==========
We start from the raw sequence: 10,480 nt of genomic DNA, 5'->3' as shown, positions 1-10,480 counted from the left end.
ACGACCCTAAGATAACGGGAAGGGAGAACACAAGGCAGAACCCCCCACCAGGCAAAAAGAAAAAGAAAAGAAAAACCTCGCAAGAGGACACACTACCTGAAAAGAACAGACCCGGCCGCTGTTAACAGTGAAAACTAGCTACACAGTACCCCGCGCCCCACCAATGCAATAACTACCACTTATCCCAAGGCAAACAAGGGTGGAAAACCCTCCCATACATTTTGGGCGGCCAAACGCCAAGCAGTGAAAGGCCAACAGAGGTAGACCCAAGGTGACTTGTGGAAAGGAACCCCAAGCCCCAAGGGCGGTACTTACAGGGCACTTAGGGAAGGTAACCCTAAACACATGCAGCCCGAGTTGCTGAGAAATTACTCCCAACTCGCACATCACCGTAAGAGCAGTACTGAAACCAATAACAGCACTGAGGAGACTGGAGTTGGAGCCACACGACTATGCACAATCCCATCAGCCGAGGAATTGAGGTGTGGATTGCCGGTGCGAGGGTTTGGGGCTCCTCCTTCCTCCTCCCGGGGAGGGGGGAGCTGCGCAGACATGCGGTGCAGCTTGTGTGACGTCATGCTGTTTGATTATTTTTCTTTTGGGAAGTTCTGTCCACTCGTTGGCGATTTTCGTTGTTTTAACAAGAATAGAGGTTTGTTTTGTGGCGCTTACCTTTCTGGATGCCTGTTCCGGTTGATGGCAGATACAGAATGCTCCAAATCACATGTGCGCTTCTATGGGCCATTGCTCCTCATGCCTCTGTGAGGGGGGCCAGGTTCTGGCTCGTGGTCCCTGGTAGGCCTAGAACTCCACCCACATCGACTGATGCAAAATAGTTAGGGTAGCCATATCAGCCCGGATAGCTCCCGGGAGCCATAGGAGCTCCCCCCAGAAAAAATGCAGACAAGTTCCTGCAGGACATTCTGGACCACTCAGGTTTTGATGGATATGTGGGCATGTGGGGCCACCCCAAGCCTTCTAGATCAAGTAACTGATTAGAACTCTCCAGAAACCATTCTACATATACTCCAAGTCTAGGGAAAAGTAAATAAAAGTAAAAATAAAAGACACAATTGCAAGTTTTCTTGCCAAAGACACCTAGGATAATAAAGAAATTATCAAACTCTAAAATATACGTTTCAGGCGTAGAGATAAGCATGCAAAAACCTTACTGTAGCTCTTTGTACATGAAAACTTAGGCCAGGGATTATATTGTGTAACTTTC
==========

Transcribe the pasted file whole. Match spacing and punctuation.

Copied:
We start from the raw sequence: 10,480 nt of genomic DNA, 5'->3' as shown, positions 1-10,480 counted from the left end.
ACGACCCTAAGATAACGGGAAGGGAGAACACAAGGCAGAACCCCCCACCAGGCAAAAAGAAAAAGAAAAGAAAAACCTCGCAAGAGGACACACTACCTGAAAAGAACAGACCCGGCCGCTGTTAACAGTGAAAACTAGCTACACAGTACCCCGCGCCCCACCAATGCAATAACTACCACTTATCCCAAGGCAAACAAGGGTGGAAAACCCTCCCATACATTTTGGGCGGCCAAACGCCAAGCAGTGAAAGGCCAACAGAGGTAGACCCAAGGTGACTTGTGGAAAGGAACCCCAAGCCCCAAGGGCGGTACTTACAGGGCACTTAGGGAAGGTAACCCTAAACACATGCAGCCCGAGTTGCTGAGAAATTACTCCCAACTCGCACATCACCGTAAGAGCAGTACTGAAACCAATAACAGCACTGAGGAGACTGGAGTTGGAGCCACACGACTATGCACAATCCCATCAGCCGAGGAATTGAGGTGTGGATTGCCGGTGCGAGGGTTTGGGGCTCCTCCTTCCTCCTCCCGGGGAGGGGGGAGCTGCGCAGACATGCGGTGCAGCTTGTGTGACGTCATGCTGTTTGATTATTTTTCTTTTGGGAAGTTCTGTCCACTCGTTGGCGATTTTCGTTGTTTTAACAAGAATAGAGGTTTGTTTTGTGGCGCTTACCTTTCTGGATGCCTGTTCCGGTTGATGGCAGATACAGAATGCTCCAAATCACATGTGCGCTTCTATGGGCCATTGCTCCTCATGCCTCTGTGAGGGGGGCCAGGTTCTGGCTCGTGGTCCCTGGTAGGCCTAGAACTCCACCCACATCGACTGATGCAAAATAGTTAGGGTAGCCATATCAGCCCGGATAGCTCCCGGGAGCCATAGGAGCTCCCCCCAGAAAAAATGCAGACAAGTTCCTGCAGGACATTCTGGACCACTCAGGTTTTGATGGATATGTGGGCATGTGGGGCCACCCCAAGCCTTCTAGATCAAGTAACTGATTAGAACTCTCCAGAAACCATTCTACATATACTCCAAGTCTAGGGAAAAGTAAATAAAAGTAAAAATAAAAGACACAATTGCAAGTTTTCTTGCCAAAGACACCTAGGATAATAAAGAAATTATCAAACTCTAAAATATACGTTTCAGGCGTAGAGATAAGCATGCAAAAACCTTACTGTAGCTCTTTGTACATGAAAACTTAGGCCAGGGATTATATTGTGTAACTTTC